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Measuring automotive exhaust particles down to 10 nanometres

Periodic Reporting for period 1 - DownToTen (Measuring automotive exhaust particles down to 10 nanometres)

Reporting period: 2016-10-01 to 2018-03-31

Current evidence suggests that diesel and, more importantly, gasoline direct injection (GDI) vehicles emit solid particles smaller than 23 nm. This is precisely where DownToTen (DTT) aims at providing its scientific and technical contribution. DTT is developing a reliable and robust methodology that will enhance the regulatory approach in the assessment of particle number emissions down to at least 10nm. The size of approximately 10nm is selected to ensure that sub 23nm particles are regulated while avoiding measurement artefacts that may arise in the <10nm range. Focus is on particle number (PN) emissions of the new generations of internal combustion engines with direct injection – primarily gasoline but also diesel – under real world operation conditions. In parallel, the project aims at complementing the in-cylinder particle formation and particle filtration research being undertaken in linked technology development H2020 projects (uPGrAdE, PaREGEn, DiePeR).
Up to now, the DTT consortium work has focused on the following activities:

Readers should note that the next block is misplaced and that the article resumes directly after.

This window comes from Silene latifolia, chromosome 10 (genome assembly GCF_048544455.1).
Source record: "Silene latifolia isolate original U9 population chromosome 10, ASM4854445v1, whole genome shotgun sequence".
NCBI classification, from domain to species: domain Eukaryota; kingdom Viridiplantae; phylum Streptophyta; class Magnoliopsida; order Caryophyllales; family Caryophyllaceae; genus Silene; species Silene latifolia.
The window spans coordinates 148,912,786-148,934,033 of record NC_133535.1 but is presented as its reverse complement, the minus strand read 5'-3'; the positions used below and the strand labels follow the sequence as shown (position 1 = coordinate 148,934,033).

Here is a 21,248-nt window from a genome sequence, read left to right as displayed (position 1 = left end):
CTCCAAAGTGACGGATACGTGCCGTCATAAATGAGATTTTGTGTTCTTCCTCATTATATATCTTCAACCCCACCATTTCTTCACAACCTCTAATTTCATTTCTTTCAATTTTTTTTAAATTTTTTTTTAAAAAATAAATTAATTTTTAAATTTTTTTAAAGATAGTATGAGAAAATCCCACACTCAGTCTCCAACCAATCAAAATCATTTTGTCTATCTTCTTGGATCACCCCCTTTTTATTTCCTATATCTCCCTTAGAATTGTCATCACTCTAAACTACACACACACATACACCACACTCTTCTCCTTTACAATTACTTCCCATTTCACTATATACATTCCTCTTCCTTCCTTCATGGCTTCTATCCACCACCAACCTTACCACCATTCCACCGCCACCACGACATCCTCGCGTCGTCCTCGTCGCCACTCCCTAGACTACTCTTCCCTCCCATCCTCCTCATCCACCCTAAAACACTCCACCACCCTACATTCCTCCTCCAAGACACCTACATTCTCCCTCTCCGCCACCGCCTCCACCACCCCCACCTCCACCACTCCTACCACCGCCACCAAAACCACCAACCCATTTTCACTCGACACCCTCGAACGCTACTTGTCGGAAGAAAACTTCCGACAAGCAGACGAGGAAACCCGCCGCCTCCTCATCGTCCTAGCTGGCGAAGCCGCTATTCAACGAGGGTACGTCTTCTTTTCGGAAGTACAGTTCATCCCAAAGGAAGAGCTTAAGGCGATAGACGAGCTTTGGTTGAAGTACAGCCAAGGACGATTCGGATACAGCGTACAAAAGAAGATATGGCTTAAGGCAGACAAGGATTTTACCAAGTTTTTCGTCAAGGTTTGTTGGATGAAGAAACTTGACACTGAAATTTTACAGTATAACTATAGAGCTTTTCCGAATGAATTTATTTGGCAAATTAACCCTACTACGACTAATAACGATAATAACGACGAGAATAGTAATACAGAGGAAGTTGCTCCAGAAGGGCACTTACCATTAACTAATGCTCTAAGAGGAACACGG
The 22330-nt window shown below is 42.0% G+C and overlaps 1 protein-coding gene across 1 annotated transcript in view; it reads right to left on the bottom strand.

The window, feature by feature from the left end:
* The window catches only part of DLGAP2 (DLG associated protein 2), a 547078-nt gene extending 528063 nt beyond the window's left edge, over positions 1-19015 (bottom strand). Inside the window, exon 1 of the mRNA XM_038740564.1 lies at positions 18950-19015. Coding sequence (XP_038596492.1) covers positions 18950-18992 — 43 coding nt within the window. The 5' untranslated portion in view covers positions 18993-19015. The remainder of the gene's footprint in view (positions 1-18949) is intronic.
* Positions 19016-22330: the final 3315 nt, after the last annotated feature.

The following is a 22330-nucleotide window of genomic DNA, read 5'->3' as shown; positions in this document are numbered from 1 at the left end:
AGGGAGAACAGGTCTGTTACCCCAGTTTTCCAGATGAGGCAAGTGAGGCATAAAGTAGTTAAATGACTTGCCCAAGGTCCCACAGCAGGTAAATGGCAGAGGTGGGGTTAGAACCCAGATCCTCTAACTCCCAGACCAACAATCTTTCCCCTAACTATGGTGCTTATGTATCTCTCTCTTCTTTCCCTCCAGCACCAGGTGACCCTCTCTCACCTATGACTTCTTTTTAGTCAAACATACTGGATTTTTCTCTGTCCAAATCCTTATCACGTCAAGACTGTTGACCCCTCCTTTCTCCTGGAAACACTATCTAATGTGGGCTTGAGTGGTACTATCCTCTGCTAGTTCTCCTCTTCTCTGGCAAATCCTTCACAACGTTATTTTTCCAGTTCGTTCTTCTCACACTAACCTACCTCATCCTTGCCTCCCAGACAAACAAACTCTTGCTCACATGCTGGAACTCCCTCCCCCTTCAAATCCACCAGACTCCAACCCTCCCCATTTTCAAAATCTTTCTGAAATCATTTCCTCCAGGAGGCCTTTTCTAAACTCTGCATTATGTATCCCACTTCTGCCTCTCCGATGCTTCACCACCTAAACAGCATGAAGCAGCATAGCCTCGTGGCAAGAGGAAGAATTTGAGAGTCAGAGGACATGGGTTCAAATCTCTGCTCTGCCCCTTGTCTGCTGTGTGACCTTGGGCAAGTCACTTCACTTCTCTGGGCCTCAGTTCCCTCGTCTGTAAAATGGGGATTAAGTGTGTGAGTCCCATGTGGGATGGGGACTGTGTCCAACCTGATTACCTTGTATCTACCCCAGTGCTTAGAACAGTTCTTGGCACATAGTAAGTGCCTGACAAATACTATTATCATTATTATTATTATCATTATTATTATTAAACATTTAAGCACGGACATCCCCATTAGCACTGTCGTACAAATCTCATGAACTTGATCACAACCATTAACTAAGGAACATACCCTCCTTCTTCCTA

•Identify key particle properties, emission and measurement conditions. Specify available instruments and sampling set-ups. Assess the performance of sampling and instrumentation methods with laboratory aerosols (WP2) (Figure 1);
•Development of a synthetic aerosol test bench that was used to study different conditions of exhaust aerosol particles, including thermally treated exhaust aerosol, fresh untreated exhaust aerosol, and aged exhaust aerosol (WP2) (Figure 2);
•Evaluate the sampling and sample conditioning approaches and measurement configurations, to be employed for the measurement of particles >10nm using exhaust aerosols generated by various combustion engine types (WP3) (Figure 3);
•Determine the impacts of particle losses and dilution uncertainties on particle levels, in comparison to a potential limit value (WP3) (Figure 4);
•Perform characterisation studies of exhaust particles, including those <23nm, with a variety of instruments and measurement principles to establish ranges of exhaust concentrations, particle size distributions and volatile/non-volatile composition (WP3) (Figure 5);
•Utilisation of vehicles and engines from a range of technology types and operating conditions to generate challenging aerosol, abundant in <23nm particles (WP3) (Figure 6)
•Optimise and adapt the sampling and measurement approaches for use in RDE conditions (WP3);
•CFD simulation of the sampling system (WP3);
•Dissemination of the results so far (WP6)
Progress beyond the state of the art achieved so far can be summarized in the following points:
•Development of a prototype DTT sampling system, with proper dimensions and operation to suit on-board type of measurements of exhaust particles below 23 nm. The system offers decreased losses and improved PCRFs than commercial systems aiming at super 23 nm measurements.
•System versatility, offering the potential to measure thermally treated, fresh and aged (secondary) aerosol, utilizing the same principal components. This offers the possibility to characterize:
-non-volatile (aka ‘solid’) particles with the implementation either of a catalytic stripper or an evaporation tube
-delayed primary particles (i.e. freshly diluted exhaust aerosol)
-secondary (aged) exhaust aerosol.